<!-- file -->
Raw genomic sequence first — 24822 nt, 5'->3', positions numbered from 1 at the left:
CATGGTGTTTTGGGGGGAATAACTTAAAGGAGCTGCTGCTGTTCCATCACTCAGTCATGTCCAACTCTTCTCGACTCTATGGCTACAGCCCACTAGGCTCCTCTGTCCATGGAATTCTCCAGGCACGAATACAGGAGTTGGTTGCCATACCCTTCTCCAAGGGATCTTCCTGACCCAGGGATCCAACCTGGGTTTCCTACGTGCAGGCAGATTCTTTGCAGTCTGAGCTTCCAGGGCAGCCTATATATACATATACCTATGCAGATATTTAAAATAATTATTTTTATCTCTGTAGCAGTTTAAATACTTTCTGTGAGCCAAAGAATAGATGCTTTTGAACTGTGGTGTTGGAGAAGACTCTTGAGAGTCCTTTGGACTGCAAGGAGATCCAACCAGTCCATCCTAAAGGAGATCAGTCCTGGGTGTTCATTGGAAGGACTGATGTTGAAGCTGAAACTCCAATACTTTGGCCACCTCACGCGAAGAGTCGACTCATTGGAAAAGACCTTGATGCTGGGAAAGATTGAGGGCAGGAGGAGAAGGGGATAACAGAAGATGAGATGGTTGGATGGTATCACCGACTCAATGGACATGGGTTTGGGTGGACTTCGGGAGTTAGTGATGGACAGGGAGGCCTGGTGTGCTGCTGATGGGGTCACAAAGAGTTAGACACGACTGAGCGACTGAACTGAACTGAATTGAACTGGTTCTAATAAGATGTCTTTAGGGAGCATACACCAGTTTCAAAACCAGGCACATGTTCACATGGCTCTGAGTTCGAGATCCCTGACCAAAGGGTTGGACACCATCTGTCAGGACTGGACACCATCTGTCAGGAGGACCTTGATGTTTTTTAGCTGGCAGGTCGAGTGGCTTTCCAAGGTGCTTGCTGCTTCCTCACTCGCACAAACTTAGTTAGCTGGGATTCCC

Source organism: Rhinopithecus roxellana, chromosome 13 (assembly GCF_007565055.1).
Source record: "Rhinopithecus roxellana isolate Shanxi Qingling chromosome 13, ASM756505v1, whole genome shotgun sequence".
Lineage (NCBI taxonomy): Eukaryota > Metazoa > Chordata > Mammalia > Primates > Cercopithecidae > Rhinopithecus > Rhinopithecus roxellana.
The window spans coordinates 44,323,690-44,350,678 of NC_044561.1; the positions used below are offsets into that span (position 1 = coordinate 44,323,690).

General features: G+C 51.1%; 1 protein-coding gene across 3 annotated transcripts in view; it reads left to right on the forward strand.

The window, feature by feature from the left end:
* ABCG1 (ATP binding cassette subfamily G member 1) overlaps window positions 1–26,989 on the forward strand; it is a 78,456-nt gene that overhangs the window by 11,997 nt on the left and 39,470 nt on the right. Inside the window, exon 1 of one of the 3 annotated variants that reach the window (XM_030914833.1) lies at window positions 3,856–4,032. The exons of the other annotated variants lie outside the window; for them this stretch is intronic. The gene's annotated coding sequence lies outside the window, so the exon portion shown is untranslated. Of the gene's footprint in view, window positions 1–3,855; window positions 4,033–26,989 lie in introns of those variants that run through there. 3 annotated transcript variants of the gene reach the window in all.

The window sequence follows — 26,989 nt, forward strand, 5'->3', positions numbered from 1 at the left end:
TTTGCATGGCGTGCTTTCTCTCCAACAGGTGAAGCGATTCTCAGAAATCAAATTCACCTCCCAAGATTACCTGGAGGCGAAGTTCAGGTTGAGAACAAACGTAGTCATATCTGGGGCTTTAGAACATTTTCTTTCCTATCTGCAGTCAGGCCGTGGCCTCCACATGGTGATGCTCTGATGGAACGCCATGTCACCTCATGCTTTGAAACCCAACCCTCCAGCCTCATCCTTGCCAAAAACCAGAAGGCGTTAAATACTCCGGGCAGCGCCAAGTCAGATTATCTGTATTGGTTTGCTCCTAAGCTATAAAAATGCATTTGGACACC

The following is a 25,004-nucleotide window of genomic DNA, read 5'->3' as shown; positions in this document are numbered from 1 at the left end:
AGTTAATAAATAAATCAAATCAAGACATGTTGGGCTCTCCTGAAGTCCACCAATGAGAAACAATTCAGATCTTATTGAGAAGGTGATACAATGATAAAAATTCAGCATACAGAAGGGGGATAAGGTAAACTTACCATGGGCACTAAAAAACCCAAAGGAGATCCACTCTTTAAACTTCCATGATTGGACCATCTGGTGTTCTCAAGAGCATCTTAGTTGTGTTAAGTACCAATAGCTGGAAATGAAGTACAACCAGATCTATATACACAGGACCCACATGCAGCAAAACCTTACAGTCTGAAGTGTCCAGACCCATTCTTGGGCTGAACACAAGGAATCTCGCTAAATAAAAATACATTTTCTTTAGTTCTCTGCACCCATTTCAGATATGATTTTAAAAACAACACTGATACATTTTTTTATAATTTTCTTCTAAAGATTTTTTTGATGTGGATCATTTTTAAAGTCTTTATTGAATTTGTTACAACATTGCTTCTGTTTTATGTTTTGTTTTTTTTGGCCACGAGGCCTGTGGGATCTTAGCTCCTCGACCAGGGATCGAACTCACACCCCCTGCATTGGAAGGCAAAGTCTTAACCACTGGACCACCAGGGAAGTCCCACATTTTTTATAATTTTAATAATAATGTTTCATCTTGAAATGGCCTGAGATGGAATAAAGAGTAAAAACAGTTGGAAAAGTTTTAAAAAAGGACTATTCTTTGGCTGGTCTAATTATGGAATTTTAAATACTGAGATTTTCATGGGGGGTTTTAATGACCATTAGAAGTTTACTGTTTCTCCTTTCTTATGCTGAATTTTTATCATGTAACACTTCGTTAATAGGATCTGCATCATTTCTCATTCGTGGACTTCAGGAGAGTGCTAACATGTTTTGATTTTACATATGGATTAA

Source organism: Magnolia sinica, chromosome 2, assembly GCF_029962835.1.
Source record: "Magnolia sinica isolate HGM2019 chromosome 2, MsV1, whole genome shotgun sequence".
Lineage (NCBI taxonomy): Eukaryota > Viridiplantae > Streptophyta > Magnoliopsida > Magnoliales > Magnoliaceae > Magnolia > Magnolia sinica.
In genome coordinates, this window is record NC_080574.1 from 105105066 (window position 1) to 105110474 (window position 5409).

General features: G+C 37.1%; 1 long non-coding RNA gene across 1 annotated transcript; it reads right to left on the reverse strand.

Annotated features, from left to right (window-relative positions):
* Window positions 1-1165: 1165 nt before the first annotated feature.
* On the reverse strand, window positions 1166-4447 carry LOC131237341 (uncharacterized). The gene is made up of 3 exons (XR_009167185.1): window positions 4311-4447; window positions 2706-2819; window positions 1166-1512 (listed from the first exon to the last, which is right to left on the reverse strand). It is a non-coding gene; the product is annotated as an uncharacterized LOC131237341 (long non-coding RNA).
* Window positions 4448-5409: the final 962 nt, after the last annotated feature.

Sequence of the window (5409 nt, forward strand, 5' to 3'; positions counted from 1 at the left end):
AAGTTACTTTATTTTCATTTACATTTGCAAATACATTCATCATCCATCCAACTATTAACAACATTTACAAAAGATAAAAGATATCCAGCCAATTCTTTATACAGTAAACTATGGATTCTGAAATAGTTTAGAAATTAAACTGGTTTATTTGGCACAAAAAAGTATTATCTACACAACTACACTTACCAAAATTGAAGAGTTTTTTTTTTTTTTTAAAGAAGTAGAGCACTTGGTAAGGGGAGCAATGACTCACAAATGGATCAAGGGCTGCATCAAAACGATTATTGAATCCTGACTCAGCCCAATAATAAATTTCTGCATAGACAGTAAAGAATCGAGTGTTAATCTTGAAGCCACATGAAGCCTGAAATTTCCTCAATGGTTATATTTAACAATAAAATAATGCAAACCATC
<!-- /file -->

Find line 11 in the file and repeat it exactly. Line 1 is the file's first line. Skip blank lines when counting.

TTTGCATGGCGTGCTTTCTCTCCAACAGGTGAAGCGATTCTCAGAAATCAAATTCACCTCCCAAGATTACCTGGAGGCGAAGTTCAGGTTGAGAACAAACGTAGTCATATCTGGGGCTTTAGAACATTTTCTTTCCTATCTGCAGTCAGGCCGTGGCCTCCACATGGTGATGCTCTGATGGAACGCCATGTCACCTCATGCTTTGAAACCCAACCCTCCAGCCTCATCCTTGCCAAAAACCAGAAGGCGTTAAATACTCCGGGCAGCGCCAAGTCAGATTATCTGTATTGGTTTGCTCCTAAGCTATAAAAATGCATTTGGACACC